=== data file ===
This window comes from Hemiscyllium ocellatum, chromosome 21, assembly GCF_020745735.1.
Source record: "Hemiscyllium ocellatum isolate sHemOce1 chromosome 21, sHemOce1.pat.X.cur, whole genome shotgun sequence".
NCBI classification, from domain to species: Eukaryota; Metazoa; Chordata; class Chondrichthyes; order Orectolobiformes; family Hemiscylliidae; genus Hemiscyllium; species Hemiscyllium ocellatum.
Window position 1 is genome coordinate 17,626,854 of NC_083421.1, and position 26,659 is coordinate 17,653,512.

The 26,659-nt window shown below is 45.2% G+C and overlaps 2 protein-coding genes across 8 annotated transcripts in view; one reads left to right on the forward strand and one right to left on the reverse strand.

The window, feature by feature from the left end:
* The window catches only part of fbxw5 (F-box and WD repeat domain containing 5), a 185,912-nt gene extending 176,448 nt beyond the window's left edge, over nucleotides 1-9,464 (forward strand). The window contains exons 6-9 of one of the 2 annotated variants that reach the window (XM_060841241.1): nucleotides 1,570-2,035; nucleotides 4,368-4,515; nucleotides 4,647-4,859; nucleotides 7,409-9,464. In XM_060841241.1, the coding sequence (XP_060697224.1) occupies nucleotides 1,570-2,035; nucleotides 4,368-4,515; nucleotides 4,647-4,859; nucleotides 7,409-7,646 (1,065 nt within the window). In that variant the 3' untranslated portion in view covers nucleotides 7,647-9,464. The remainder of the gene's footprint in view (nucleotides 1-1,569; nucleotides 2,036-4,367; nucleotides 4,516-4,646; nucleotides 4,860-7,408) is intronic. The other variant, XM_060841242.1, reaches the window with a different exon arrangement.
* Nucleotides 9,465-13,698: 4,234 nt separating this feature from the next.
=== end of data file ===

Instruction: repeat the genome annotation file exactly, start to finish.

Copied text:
This window comes from Hemiscyllium ocellatum, chromosome 21, assembly GCF_020745735.1.
Source record: "Hemiscyllium ocellatum isolate sHemOce1 chromosome 21, sHemOce1.pat.X.cur, whole genome shotgun sequence".
NCBI classification, from domain to species: Eukaryota; Metazoa; Chordata; class Chondrichthyes; order Orectolobiformes; family Hemiscylliidae; genus Hemiscyllium; species Hemiscyllium ocellatum.
Window position 1 is genome coordinate 17,626,854 of NC_083421.1, and position 26,659 is coordinate 17,653,512.

The 26,659-nt window shown below is 45.2% G+C and overlaps 2 protein-coding genes across 8 annotated transcripts in view; one reads left to right on the forward strand and one right to left on the reverse strand.

The window, feature by feature from the left end:
* The window catches only part of fbxw5 (F-box and WD repeat domain containing 5), a 185,912-nt gene extending 176,448 nt beyond the window's left edge, over nucleotides 1-9,464 (forward strand). The window contains exons 6-9 of one of the 2 annotated variants that reach the window (XM_060841241.1): nucleotides 1,570-2,035; nucleotides 4,368-4,515; nucleotides 4,647-4,859; nucleotides 7,409-9,464. In XM_060841241.1, the coding sequence (XP_060697224.1) occupies nucleotides 1,570-2,035; nucleotides 4,368-4,515; nucleotides 4,647-4,859; nucleotides 7,409-7,646 (1,065 nt within the window). In that variant the 3' untranslated portion in view covers nucleotides 7,647-9,464. The remainder of the gene's footprint in view (nucleotides 1-1,569; nucleotides 2,036-4,367; nucleotides 4,516-4,646; nucleotides 4,860-7,408) is intronic. The other variant, XM_060841242.1, reaches the window with a different exon arrangement.
* Nucleotides 9,465-13,698: 4,234 nt separating this feature from the next.